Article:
The Curtain playhouse was situated in Shoreditch, approximately 200 yards south of its famous neighbor, the Theater. It was built probably in 1577, a year after the Theater (1576), and it continued as a venue at least until 1625. Henry Laneman, owner of the Curtain and a yeoman of the Queen's guard, developed a financial relationship of some kind with the Theater in 1585 through its moneyman (John Brayne) and entrepreneur (James Burbage). The nature of that relationship hangs on a key word, "esore," which Laneman used in a deposition in 1592 in a suit at Chancery that pitted Brayne against Burbage. Laneman deposed that Brayne and Burbage approached him in 1585 with an offer to "pool and share the profits of their two playhouses for seven years" (paraphrase by Herbert Berry [Wickham 411]), and that in this deal "Burbage and Braynes [were] taking the Curten as an Esore to their playe house" (qtd. in Ingram 229). For lack of a better alternative, theater historians have interpreted the word "Esore" to mean "easer," but that modernization does not clarify how the Curtain was supposed to "provide relief from some strain or pressure on the Theater" (Ingram 231).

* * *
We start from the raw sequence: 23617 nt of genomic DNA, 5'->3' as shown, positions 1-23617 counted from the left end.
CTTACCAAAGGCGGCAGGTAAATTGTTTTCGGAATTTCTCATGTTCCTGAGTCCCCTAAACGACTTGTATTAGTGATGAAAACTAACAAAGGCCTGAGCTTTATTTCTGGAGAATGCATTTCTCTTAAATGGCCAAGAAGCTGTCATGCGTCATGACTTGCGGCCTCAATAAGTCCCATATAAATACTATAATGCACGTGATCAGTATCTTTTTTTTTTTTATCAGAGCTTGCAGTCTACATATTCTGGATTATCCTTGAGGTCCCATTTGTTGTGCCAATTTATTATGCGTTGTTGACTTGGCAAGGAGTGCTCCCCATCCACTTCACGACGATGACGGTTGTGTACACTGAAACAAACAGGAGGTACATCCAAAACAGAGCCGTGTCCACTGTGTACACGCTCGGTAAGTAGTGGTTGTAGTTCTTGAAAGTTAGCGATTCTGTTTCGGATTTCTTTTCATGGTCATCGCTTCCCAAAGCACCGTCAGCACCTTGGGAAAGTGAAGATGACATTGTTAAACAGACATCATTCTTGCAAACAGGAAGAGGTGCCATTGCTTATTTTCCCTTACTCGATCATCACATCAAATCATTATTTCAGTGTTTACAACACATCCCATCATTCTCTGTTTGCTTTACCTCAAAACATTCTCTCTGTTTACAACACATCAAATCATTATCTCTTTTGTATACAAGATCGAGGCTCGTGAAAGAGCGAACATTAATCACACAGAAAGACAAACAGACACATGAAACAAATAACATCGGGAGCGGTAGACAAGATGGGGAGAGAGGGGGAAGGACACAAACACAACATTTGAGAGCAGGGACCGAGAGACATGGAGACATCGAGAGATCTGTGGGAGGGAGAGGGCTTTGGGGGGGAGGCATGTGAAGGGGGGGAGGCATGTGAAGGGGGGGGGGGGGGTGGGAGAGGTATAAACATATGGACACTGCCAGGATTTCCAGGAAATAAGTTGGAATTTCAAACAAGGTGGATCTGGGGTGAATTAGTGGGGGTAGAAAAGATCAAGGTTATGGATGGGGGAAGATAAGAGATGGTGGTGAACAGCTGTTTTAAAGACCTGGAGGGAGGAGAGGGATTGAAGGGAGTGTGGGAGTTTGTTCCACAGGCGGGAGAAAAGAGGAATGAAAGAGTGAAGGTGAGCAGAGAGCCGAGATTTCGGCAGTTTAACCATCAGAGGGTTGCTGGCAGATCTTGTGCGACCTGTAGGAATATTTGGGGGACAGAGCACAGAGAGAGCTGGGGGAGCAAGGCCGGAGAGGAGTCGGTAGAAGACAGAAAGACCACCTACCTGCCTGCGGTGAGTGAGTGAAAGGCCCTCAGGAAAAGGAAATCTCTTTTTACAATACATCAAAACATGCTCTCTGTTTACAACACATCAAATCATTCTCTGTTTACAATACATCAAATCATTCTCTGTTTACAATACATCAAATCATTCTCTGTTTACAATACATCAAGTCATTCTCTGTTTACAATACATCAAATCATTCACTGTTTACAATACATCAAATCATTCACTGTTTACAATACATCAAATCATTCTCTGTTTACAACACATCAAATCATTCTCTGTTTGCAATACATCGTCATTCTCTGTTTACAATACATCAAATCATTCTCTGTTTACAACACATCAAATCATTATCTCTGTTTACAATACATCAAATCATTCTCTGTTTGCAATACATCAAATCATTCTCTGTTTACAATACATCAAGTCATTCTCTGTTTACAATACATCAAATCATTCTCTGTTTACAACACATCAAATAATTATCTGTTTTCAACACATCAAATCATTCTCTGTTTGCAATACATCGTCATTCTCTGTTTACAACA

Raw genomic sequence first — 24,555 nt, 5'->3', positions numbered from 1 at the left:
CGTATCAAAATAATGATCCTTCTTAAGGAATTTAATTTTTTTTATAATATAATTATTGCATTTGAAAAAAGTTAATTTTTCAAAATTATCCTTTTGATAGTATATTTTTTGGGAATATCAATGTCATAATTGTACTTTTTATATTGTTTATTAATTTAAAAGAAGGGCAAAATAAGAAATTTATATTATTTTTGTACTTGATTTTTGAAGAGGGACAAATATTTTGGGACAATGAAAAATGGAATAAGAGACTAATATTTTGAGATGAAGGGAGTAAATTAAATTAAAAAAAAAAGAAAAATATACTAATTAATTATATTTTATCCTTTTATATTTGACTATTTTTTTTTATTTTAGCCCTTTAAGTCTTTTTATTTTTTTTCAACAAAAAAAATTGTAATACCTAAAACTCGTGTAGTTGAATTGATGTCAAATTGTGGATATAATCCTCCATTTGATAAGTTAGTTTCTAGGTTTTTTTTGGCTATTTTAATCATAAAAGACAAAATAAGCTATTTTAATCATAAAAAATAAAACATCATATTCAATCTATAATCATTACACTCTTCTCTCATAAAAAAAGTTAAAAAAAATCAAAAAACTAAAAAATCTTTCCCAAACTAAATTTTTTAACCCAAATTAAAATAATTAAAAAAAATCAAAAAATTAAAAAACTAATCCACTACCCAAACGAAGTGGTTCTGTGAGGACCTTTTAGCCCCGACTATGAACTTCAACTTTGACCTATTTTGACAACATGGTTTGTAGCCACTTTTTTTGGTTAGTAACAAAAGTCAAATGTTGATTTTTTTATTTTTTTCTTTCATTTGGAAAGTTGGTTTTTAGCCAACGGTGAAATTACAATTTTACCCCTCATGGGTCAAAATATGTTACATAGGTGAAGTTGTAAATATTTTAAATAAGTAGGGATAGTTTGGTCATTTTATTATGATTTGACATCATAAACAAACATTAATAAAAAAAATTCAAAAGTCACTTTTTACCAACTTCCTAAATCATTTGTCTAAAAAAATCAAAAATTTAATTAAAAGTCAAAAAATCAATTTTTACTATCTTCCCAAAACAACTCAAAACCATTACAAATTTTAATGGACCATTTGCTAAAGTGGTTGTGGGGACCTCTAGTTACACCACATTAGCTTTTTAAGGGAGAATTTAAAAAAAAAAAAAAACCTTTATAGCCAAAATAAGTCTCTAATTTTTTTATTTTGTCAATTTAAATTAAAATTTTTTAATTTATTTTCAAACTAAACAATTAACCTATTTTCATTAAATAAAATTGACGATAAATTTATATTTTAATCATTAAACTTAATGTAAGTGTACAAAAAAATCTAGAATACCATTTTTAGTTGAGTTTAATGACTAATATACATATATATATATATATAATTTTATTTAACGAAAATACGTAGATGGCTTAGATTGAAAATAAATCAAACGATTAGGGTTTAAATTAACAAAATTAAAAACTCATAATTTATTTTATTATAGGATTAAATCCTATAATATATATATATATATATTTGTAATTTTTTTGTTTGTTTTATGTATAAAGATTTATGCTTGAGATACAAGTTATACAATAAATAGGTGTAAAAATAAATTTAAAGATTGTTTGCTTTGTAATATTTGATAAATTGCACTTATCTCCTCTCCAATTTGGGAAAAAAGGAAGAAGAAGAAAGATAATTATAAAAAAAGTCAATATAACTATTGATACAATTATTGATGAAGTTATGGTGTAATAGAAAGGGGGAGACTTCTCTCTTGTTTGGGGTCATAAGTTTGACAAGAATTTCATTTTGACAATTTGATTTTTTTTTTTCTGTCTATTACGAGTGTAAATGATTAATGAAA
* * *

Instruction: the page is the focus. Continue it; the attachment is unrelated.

Stern observes that "the Curtain seems to have been built with no particular acting company in mind. Instead it was constructed as a hireable space, analogous to the various London inns, and all provincial playing places: spaces that anyone could acquire on a temporary basis for their shows" (80). The Chamberlain's men played there in 1598 with Romeo and Juliet in performance, and Queen Anne's men did so during 1603-7. Some company caused a stir there in May 1601 by performing a play whose characters were taken to be impersonations of "some gentlemen of good desert and quality that are yet alive"; the privy council ordered "them who made the play" to be examined and the play itself to be suppressed (Wickham 414).
The Curtain has a reputation as having been a second-rate venue (or worse) due both to its not having housed the most famous companies of its time for any length of time and to an absence of evidence on its lessees and amenities. It apparently had a better standing within the profession, for several players held shares in the house at their deaths: Thomas Pope (d. 1603) and John Underwood (d. 1624).
Ingram, William. The Business of Playing. Ithaca: Cornell University Press, 1992.
Stern, Tiffany. "'The Curtain is Yours'." in Locating the Queen's Men, 1583-1603. ed. Helen Ostovich, et. al. Farnham, Surrey: Ashgate, 2009. 77-96.